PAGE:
Fig. 1
figure 1

Flowchart of variant reinterpretation and expanded analysis. P, pathogenic; LP, likely pathogenic; VUS, variant of uncertain significance; LB, likely benign. The one undiagnosed patient was attributed to the downgraded of a X-linked dominant variant (NM_000495.4(COL4A5):c.2858G > T) from likely pathogenic to likely benign

Table 1 Purpose and potential sources of improvement by variant reinterpretation and expanded analysis

Statistical analysis

For categorical data, summary data were reported as frequencies and percentages, and chi-square tests were used for between-group comparisons. A P value of less than 0.05 was considered statistically significant. Statistical analysis was performed with IBM SPSS Statistics, version 24 (SPSS).


Cohort and overall results

Out of 210 patients, 49% were male. A total of 52 patients (25%) have a self-reported family history of hearing loss. The majority of cases had been tested with HearingCare_127 (83%; 174), while the remainder used HearingCare_81 (17%; 36) (Table 2).

Table 2 Characteristics and diagnosed yield of the study cohort

Molecular diagnoses were initially made in 82 out of 210 patients (39%). The diagnostic yields of HearingCare_127 and HearingCare_81 were 41 and 28%, respectively (p = 0.128). The diagnostic rate was not significantly different in patients with or without a family history (40% vs. 39%, p = 0.820) or in patients from different calendar years (p = 0.220). In diagnosed patients, GJB2 and SLC26A4 were the most significant contributors, present in 45 and 35% of cases, respectively. As expected, autosomal recessive inheritance was the most common inheritance pattern in congenital/prelingual hearing loss patients (Additional file 2: Table S2).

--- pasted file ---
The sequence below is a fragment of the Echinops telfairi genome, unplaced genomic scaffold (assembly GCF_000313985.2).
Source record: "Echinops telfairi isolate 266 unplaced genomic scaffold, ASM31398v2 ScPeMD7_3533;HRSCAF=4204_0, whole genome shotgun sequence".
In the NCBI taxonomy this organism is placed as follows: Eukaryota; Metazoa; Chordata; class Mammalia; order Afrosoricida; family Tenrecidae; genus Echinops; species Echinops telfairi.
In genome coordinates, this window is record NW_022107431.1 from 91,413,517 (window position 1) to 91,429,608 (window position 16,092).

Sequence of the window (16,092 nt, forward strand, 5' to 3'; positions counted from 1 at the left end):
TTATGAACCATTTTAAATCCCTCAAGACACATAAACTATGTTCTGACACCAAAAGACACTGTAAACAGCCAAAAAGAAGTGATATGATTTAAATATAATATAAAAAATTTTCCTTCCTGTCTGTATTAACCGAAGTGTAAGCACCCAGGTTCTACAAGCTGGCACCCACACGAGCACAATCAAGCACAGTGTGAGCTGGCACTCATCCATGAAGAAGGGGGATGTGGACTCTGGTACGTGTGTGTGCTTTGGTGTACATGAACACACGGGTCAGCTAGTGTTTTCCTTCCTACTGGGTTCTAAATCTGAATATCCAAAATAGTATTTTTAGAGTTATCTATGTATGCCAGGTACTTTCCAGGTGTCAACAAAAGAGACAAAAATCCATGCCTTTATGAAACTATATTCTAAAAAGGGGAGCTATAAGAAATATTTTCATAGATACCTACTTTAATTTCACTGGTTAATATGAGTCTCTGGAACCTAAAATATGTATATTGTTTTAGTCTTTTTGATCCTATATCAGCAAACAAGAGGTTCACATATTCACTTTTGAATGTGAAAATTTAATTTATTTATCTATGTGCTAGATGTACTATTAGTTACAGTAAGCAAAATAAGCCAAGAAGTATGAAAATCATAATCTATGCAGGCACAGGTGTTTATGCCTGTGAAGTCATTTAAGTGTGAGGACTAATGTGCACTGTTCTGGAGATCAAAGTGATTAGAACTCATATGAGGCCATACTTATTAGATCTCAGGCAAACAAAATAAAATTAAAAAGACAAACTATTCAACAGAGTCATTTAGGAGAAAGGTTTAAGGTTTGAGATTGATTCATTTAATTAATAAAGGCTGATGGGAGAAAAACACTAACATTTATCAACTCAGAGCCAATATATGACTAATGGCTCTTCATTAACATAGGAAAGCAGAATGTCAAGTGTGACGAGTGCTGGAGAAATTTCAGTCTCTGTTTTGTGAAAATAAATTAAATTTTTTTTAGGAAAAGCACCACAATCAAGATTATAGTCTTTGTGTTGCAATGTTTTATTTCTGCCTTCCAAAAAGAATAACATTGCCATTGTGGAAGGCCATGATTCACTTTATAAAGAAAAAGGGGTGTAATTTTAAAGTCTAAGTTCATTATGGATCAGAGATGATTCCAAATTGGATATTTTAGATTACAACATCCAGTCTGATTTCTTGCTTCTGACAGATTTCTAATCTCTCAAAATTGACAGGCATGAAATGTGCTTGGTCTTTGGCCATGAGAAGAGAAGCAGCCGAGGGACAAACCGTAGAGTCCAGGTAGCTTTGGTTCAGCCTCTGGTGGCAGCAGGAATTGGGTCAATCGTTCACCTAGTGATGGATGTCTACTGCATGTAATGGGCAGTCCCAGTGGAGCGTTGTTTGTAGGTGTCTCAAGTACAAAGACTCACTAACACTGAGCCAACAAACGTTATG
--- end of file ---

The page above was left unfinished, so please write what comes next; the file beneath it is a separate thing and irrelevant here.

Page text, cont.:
Improvement of diagnosis

The overall diagnostic rate improved from 39 to 43% (Table 2). Of the nine new diagnoses, five patients (Patients 1–5) were upgraded in light of new evidence from studies published after the reports were first released. Pathogenic moderate evidence (PM5: a different missense change determined to be pathogenic has been seen before) from ACMG/AMP guidelines [17] was applied twice to upgrade two reports (Patient 6 and 7). In addition, a pathogenic variant with autosomal dominant inheritance was discovered in a gene which was beyond the initial analysis range (Patient 8). A CNV was found in patient 9 via expanded analysis, paired as a compound heterozygote with a single-nucleotide variant (Table 3). All the new diagnoses were attributed to the recategorization of a single variant; none were due to the recategorization of two different AR variants in the same gene. The new diagnoses were not enriched in a specific year.

Table 3 New diagnoses in this cohort

In addition, one initial diagnosed case was reclassified to undiagnosed due to downgrade of a X-linked dominant variant (NM_000495.4(COL4A5):c.2858G > T) from likely pathogenic to likely benign (Fig. 1). The variant was interpreted and reported in March 2015. The availability of public genomic databases, such as ExAC and gnomAD [18], provided population evidence to reclassify this variant to likely benign. Moreover, we noted that the 7 upgraded variants resulted in 7 new diagnoses (7/7; 100%), whereas 7 downgraded variants only resulted in 1 patient from “diagnosed” to “undiagnosed” (1/7; 14%), reaching a significant difference (P < 0.001).